A few major mortgage rates receded today. There was a significant decline in 30-year fixed mortgage rates and 15-year fixed rates. The average rates for 5/1 adjustable-rate mortgages also ticked down.
Mortgage rates have been rather consistently going up since the start of this year, and are expected to keep climbing throughout 2022. Of course, interest rates are dynamic and unpredictable — at least on a daily or weekly basis — as they respond to a wide variety of economic factors. At the moment, two of those factors — inflation and the federal funds rate — are particularly influential. The Federal Reserve has already increased interest rates three times this year and has signaled its intention to hike rates again to contain inflation. That will almost certainly translate into higher mortgage rates and, for prospective borrowers, steeper monthly mortgage payments. As such, homebuyers may have better luck locking in a lower mortgage interest rate sooner than later. It’s always a good idea to interview multiple lenders to compare rates and fees to find the best mortgage for your specific situation.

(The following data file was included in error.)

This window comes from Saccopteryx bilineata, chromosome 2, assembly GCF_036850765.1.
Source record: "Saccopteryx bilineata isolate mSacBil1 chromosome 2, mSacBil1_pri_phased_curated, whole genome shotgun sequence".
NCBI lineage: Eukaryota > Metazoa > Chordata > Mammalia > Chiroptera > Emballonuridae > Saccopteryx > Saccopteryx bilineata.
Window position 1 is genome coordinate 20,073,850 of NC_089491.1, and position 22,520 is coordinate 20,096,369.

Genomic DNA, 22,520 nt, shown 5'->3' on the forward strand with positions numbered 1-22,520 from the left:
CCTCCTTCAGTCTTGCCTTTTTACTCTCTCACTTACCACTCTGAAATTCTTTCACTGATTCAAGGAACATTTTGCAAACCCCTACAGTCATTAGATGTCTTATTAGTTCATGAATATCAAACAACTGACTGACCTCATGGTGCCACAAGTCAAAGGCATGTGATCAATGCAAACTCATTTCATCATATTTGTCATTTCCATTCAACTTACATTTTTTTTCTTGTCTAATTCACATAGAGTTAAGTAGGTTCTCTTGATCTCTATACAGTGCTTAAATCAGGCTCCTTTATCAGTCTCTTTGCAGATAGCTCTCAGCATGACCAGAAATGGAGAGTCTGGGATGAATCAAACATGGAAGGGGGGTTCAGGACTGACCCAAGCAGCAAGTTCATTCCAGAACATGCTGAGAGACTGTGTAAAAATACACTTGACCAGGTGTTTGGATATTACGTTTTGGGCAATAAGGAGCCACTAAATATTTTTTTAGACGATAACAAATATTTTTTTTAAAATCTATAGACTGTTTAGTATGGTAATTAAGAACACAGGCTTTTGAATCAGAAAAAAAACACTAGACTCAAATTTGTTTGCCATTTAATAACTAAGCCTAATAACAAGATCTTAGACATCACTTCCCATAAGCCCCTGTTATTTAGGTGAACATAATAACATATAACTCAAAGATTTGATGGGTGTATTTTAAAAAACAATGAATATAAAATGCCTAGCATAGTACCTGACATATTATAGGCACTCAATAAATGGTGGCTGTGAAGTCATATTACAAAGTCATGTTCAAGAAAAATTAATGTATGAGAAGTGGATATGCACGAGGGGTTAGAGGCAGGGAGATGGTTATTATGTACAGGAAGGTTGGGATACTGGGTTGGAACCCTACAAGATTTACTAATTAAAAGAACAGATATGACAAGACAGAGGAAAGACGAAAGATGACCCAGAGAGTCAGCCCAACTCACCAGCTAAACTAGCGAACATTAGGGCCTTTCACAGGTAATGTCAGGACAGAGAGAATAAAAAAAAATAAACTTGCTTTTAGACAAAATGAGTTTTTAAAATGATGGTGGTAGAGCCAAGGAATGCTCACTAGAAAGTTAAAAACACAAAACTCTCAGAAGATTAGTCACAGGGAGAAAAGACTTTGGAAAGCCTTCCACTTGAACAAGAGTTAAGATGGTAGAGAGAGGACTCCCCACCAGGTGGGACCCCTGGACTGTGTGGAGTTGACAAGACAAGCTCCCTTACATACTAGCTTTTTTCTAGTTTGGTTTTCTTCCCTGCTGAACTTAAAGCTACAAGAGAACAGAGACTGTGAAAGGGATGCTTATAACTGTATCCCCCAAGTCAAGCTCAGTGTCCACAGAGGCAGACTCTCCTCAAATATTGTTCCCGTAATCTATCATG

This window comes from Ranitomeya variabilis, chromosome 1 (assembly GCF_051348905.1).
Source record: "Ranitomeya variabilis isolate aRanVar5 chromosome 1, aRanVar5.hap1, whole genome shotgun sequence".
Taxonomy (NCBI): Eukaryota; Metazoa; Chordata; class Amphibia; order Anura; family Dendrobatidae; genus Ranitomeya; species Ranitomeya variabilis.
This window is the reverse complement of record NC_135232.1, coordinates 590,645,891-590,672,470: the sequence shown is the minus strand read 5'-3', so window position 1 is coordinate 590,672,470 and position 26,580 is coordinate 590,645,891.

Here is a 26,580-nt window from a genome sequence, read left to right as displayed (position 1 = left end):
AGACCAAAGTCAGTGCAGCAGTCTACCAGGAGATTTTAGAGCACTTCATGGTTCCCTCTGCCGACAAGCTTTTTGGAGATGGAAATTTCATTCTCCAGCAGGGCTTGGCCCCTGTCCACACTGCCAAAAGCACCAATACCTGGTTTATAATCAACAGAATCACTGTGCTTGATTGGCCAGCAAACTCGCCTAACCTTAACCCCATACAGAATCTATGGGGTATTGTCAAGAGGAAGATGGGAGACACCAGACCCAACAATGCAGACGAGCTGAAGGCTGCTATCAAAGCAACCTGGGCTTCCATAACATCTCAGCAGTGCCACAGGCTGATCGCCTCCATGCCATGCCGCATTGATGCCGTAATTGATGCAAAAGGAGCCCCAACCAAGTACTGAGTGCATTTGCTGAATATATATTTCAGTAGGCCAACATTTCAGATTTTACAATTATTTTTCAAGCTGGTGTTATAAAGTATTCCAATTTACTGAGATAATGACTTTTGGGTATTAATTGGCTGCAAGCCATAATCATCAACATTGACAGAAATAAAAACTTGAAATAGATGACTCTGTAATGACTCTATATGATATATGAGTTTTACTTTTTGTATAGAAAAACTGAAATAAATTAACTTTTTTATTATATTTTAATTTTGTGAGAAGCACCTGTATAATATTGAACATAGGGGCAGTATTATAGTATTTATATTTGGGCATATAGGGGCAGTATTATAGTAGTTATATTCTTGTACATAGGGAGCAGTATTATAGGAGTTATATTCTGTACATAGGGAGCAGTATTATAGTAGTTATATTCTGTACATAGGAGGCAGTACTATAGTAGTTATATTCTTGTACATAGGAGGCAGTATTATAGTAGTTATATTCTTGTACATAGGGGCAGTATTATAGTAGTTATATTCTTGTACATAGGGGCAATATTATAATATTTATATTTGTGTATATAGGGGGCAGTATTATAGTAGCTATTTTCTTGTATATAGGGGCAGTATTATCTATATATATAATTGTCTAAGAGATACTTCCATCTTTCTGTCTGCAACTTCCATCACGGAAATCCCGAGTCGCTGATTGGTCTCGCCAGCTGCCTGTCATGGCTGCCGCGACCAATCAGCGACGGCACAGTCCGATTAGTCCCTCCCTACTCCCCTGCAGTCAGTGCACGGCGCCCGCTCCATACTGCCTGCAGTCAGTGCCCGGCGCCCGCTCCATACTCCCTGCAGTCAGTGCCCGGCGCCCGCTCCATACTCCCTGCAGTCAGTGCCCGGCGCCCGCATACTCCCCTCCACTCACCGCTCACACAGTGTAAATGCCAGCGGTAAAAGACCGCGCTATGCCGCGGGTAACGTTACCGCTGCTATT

30-year fixed-rate mortgages
The 30-year fixed-mortgage rate average is 5.57%, which is a decrease of 34 basis points compared to one week ago. (A basis point is equivalent to 0.01%.) The most frequently used loan term is a 30-year fixed mortgage. A 30-year fixed mortgage will usually have a higher interest rate than a 15-year fixed rate mortgage — but also a lower monthly payment. Although you’ll pay more interest over time — you’re paying off your loan over a longer timeframe — if you’re looking for a lower monthly payment, a 30-year fixed mortgage may be a good option.